I'm not so sure about this.
First, for those who haven't been following the story closely, a little background is necessary. I wrote about my views of the case, and what it means, here. I then went on to write a post entitled Homeschooling and Constitutional Rights, in which I explored the concept of Natural Rights and how these rights are recognized in the founding documents of our nation, and how this should apply to homeschoolers today (but doesn't always).
A couple of weeks later, the California State Superintendent of Public Instruction weighed in, explaining that the Department of Education had run a legal review of the ruling, and had determined that it didn't affect the legality of homeschooling as currently practiced in California. That is, those parents who had duly filed their affidavits establishing their families as unaccredited private schools were still in full compliance with all pubic education laws. If they were in compliance with the laws before the ruling, and the vast majority were, they remained in compliance with the laws after the ruling.
Through this all I've been much more sanguine about the meaning of the In Re: Rachel L. ruling than many. To this day I read in newspapers and on the sites of other bloggers that the ruling "outlawed the practice of Homeschooling by parents not possessing Teachers' credentials", which is absolutely not the case. This misconception is very widespread, by people on both sides of the issue. Even the home page of the HSLDA currently states (as I write this):
A California Court of Appeal recently decided that homeschooling is illegal in California unless a parent is a certified teacher.Now, after reading the decision myself, I'll say it's certainly possible that this is what the court intended to say; but that's not what the actual text comes out saying, when taken in context with the applicable laws. And as I mentioned above, the State Superintendent had a legal review done and concluded that the ruling did not outlaw homeschooling by uncredentialed parents.
So anyway, until this last Thursday, I was pretty confident that things would work out for homeschoolers. But then the court voided their previous ruling and re-opened the case.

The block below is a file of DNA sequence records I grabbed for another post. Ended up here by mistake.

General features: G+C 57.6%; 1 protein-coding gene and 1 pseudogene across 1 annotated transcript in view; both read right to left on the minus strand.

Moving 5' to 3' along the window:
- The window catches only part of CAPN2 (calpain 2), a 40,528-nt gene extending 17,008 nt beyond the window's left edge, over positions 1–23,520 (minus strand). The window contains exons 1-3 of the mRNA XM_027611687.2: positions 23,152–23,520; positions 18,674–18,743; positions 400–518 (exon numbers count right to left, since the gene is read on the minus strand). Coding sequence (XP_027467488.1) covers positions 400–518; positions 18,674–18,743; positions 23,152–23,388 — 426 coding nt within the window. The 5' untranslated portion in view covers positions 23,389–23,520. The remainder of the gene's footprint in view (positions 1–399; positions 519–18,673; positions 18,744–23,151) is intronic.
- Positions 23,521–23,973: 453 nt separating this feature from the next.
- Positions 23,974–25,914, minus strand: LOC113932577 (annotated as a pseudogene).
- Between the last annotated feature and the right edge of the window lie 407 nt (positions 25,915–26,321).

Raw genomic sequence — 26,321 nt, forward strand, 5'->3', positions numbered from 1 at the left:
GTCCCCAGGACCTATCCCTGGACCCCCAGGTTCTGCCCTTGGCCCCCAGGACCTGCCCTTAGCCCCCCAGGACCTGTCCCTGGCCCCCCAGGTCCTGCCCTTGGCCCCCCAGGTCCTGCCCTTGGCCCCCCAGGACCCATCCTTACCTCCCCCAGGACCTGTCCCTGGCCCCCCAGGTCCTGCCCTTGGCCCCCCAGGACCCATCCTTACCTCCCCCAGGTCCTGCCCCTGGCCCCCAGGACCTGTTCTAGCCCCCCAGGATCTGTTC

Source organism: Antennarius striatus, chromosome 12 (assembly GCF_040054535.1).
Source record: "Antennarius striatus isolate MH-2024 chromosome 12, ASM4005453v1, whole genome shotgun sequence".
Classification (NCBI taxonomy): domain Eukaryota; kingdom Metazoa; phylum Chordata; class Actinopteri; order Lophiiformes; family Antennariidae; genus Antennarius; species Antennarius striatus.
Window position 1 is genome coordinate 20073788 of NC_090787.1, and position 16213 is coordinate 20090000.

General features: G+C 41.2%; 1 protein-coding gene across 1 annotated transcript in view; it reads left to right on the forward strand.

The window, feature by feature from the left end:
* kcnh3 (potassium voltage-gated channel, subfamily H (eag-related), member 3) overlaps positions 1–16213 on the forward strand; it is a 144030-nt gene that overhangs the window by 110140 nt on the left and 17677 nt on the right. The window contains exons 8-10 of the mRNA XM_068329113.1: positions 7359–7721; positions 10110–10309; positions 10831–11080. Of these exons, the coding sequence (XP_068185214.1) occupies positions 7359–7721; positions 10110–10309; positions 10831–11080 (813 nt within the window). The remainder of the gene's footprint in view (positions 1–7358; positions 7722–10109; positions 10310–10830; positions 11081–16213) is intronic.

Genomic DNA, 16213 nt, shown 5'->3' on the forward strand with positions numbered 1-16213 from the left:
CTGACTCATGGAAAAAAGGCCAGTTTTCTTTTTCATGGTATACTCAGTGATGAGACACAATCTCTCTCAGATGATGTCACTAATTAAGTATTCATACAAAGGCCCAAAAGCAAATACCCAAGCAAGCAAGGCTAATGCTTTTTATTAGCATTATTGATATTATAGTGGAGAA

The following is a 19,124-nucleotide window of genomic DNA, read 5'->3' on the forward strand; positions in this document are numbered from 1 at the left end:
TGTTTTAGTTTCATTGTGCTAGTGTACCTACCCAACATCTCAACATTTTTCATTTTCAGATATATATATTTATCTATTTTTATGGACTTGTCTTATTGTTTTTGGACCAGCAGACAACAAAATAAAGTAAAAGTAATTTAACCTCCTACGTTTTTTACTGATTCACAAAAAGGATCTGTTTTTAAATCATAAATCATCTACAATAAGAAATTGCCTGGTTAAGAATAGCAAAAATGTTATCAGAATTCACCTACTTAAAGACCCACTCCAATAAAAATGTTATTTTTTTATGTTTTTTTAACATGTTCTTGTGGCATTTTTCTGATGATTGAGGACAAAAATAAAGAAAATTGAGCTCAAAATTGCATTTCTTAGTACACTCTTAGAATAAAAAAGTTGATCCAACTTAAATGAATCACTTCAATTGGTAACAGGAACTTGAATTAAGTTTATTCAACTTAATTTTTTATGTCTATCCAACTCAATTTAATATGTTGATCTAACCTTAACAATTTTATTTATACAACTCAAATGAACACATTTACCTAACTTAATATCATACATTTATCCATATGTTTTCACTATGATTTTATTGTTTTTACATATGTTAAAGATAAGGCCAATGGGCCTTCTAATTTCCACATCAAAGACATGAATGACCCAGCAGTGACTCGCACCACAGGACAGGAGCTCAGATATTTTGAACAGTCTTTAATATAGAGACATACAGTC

Unlike the HSLDA, who's rather happy about this decision, I'm not so sure it bodes well. I could be wrong, and I'd be very, very happy if I was in fact wrong. But consider the following.
This is from the SFGate story I linked to above:
It is not unusual for appeals courts to reconsider decisions, and the result is often a minor revision that leaves the original conclusion unchanged. But the three-judge panel in the homeschooling case hinted at a re-evaluation of its entire Feb. 28 ruling by inviting written arguments from state and local education officials and teachers' unions.Emphasis added.
In other words: the court has decided to re-open the case, and has specifically asked the teachers' unions and officials in the public schools and the Department of Education for their opinions. It's pretty common knowledge what the CTA thinks of homeschooling.
And from the website of the HSLDA, we have:
Emphasis added again. In other words, the court has asked specifically the teachers' unions and various public school officials to weigh in on homeschooling, and has not specifically asked HSLDA (or, from what I've seen, any other homeschool advocacy group) to provide briefs; so the HSLDA has to seek permission from the court to file its brief.
The Court of Appeal has solicited a number of public school establishment organizations to submit amicus briefs including the California Superintendent of Public Instruction, California Department of Education, the Los Angeles Unified School District, and three California teacher unions. The court also granted permission to Sunland Christian School to file an amicus brief. The order also indicates that it will consider amicus applications from other groups.
Home School Legal Defense Association will seek permission to file such an amicus brief and will coordinate efforts with a number of organizations interesting [sic] in filing briefs to support the right of parents to homeschool their children in California.
So in summary, a little timeline:
- The In Re: Rachel L. case involves a family with a long history of involvement with the state's Child Protective Agency for alleged abuse, who were homeschooling in a way that definitely stretched the law--in a way that most homeschoolers don't.
- The court issues a broad decision whose language goes far beyond the needs of the immediate litigants--making sweeping statements about the intent of the legislature and appearing, at first glance, to outlaw homeschooling by uncredentialed parents.
- The State Department of Education performs a legal review and determines that, in fact, the language of the ruling does not affect those who are homeschooling, so long as they continue to do the correct paperwork and get those affidavits in on time.
- So the court then decides to reopen the case, and actively solicits briefs from organizations and interest groups that are openly hostile to the practice of homeschooling. Organizations that represent homeschoolers do not at this time appear to have been similarly solicited.
Am I just being paranoid? I sure hope so. If you're more optimistic than this, please explain why in the comments; I really want to know.